Endogenous anxiety and stress responses in water maze and Barnes maze spatial memory tasks

Behav Brain Res. 2009 Mar 2;198(1):247-51. doi: 10.1016/j.bbr.2008.10.015. Epub 2008 Oct 18.


The effects of abnormally high or low stress on learning are well established. The Barnes maze and Morris water maze are two commonly used tests of spatial memory, of which the water maze is considered more stressful; however, until now this has not been demonstrated empirically. In the present study, mice matched for performance on commonly used anxiety tasks were trained on either the Barnes maze or water maze or received no cognitive testing. Water-maze training induced greater increases in plasma corticosterone than did Barnes maze training, assessed 30 min after the final session. Importantly, spatial learning was inversely correlated with corticosterone levels in the water maze but not the Barnes maze, suggesting that performance on the water maze may be more affected by test-induced stress even within wild-type subjects of the same age and gender. These findings are important when considering the appropriate cognitive tasks for any experiment in which stress responses may differ systematically across groups.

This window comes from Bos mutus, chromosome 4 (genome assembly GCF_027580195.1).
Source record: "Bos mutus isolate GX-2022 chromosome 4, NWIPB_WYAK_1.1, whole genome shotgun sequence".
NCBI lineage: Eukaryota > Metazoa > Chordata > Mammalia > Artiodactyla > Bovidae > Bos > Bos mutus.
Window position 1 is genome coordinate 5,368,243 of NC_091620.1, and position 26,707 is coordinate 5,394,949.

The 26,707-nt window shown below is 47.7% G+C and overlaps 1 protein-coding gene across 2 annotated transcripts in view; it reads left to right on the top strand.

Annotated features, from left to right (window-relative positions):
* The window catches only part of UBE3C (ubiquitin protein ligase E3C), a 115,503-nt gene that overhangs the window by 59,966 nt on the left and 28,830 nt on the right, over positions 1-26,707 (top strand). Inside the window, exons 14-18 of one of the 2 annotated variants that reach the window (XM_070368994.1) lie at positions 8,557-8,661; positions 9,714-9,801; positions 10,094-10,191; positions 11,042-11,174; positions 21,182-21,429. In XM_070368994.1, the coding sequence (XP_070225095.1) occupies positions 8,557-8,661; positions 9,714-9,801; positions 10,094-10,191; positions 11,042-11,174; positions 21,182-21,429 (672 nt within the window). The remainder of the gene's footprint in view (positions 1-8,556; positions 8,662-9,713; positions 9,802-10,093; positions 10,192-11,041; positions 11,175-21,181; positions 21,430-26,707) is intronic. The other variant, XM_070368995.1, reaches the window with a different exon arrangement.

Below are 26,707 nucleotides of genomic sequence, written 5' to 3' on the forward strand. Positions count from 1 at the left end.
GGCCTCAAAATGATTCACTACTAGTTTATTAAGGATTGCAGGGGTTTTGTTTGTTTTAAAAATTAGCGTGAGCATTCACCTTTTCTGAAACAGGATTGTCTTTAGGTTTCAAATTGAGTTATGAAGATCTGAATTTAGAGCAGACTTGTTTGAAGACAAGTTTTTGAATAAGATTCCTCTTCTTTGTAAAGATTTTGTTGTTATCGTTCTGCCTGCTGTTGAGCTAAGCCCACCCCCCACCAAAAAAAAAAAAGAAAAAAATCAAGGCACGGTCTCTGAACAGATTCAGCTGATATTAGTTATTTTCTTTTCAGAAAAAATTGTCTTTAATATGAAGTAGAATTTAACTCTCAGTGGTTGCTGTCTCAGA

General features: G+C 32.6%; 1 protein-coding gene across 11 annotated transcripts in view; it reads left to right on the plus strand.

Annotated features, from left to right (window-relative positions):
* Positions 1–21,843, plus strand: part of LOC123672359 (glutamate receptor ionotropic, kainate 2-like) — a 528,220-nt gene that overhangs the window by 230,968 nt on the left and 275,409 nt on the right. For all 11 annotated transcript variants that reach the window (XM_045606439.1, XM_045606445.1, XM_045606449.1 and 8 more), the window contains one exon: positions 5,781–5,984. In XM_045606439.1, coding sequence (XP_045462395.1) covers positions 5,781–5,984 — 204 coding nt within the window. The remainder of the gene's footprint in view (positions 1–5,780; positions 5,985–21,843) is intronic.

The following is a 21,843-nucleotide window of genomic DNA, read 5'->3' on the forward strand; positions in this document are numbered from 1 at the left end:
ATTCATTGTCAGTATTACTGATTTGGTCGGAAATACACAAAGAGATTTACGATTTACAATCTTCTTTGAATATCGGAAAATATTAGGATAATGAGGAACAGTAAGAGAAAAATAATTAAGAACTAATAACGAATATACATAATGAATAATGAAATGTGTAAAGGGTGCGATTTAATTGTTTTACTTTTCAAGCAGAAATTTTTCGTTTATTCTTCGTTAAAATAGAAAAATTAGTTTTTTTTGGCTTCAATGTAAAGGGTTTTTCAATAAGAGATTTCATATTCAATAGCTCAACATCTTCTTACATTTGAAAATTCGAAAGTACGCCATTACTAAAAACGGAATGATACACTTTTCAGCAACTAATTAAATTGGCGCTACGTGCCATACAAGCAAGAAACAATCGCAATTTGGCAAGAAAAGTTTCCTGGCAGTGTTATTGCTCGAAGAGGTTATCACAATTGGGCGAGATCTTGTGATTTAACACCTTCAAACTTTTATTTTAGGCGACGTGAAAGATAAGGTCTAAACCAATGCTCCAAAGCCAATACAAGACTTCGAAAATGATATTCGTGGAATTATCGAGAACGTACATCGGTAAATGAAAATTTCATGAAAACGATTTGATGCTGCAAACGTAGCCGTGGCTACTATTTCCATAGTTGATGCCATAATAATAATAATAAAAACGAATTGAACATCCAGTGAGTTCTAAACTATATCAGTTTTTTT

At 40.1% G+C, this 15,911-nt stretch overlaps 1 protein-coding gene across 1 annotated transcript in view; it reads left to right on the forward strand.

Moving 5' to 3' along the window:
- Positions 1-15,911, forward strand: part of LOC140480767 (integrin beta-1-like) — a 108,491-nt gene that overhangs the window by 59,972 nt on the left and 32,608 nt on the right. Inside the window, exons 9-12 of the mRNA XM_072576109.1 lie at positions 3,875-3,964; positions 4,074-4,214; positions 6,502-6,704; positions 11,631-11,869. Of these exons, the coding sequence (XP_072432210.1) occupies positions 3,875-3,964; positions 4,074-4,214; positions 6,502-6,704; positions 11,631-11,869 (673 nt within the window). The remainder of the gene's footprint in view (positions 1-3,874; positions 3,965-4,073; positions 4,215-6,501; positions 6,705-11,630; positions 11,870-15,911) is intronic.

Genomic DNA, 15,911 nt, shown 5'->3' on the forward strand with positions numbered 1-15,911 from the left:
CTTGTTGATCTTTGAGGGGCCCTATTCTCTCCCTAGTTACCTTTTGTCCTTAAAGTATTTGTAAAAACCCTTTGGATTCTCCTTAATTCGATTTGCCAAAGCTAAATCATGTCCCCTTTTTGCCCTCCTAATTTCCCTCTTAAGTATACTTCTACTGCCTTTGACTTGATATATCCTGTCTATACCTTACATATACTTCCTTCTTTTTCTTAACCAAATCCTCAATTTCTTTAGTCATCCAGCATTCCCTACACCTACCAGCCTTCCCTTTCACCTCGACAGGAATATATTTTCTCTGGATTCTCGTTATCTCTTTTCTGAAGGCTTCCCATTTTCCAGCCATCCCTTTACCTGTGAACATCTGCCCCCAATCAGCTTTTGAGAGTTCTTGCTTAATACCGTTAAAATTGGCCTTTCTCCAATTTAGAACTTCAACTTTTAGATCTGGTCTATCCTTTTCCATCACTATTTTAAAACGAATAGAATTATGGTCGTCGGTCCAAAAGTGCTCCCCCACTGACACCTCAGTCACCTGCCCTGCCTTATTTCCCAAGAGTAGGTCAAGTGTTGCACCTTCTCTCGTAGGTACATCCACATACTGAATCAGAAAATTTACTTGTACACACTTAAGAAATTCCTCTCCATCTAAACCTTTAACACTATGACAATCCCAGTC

Publication types

  • Research Support, N.I.H., Extramural

MeSH terms

  • Analysis of Variance
  • Animals
  • Anxiety / etiology*
  • Anxiety / physiopathology
  • Anxiety / psychology
  • Cognition / physiology
  • Corticosterone / blood
  • Corticosterone / physiology*
  • Exploratory Behavior / physiology
  • Male
  • Maze Learning / physiology*
  • Memory / physiology*
  • Mice
  • Mice, Inbred C57BL
  • Psychomotor Performance / physiology
  • Radioimmunoassay
  • Social Behavior
  • Space Perception / physiology
  • Spatial Behavior / physiology
  • Stress, Psychological / etiology*
  • Stress, Psychological / physiopathology
  • Stress, Psychological / psychology
  • Swimming


  • Corticosterone